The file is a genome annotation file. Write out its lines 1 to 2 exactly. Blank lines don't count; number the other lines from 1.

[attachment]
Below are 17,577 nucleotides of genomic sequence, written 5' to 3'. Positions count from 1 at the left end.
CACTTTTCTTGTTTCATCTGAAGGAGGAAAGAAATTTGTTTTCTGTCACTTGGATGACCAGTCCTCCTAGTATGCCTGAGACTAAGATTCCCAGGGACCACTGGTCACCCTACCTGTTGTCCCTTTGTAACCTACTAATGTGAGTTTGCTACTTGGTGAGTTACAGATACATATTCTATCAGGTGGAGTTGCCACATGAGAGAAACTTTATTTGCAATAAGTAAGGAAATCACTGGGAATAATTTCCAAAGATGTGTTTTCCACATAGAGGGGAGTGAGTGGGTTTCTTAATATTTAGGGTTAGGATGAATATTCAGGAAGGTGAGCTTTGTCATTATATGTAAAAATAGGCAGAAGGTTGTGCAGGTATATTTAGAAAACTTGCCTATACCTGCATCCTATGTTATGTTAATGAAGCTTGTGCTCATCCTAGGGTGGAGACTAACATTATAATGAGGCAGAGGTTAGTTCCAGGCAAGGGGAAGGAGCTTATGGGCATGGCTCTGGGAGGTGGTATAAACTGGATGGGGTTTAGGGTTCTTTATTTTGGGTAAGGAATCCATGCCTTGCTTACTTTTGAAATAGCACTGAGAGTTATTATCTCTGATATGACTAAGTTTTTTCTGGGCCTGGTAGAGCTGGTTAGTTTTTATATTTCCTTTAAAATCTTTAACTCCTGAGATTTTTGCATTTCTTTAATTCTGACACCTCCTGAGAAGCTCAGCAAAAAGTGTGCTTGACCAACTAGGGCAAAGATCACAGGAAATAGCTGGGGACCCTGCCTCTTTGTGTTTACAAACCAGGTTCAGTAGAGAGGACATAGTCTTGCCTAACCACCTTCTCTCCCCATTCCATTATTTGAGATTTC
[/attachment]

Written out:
Below are 17,577 nucleotides of genomic sequence, written 5' to 3'. Positions count from 1 at the left end.
CACTTTTCTTGTTTCATCTGAAGGAGGAAAGAAATTTGTTTTCTGTCACTTGGATGACCAGTCCTCCTAGTATGCCTGAGACTAAGATTCCCAGGGACCACTGGTCACCCTACCTGTTGTCCCTTTGTAACCTACTAATGTGAGTTTGCTACTTGGTGAGTTACAGATACATATTCTATCAGGTGGAGTTGCCACATGAGAGAAACTTTATTTGCAATAAGTAAGGAAATCACTGGGAATAATTTCCAAAGATGTGTTTTCCACATAGAGGGGAGTGAGTGGGTTTCTTAATATTTAGGGTTAGGATGAATATTCAGGAAGGTGAGCTTTGTCATTATATGTAAAAATAGGCAGAAGGTTGTGCAGGTATATTTAGAAAACTTGCCTATACCTGCATCCTATGTTATGTTAATGAAGCTTGTGCTCATCCTAGGGTGGAGACTAACATTATAATGAGGCAGAGGTTAGTTCCAGGCAAGGGGAAGGAGCTTATGGGCATGGCTCTGGGAGGTGGTATAAACTGGATGGGGTTTAGGGTTCTTTATTTTGGGTAAGGAATCCATGCCTTGCTTACTTTTGAAATAGCACTGAGAGTTATTATCTCTGATATGACTAAGTTTTTTCTGGGCCTGGTAGAGCTGGTTAGTTTTTATATTTCCTTTAAAATCTTTAACTCCTGAGATTTTTGCATTTCTTTAATTCTGACACCTCCTGAGAAGCTCAGCAAAAAGTGTGCTTGACCAACTAGGGCAAAGATCACAGGAAATAGCTGGGGACCCTGCCTCTTTGTGTTTACAAACCAGGTTCAGTAGAGAGGACATAGTCTTGCCTAACCACCTTCTCTCCCCATTCCATTATTTGAGATTTC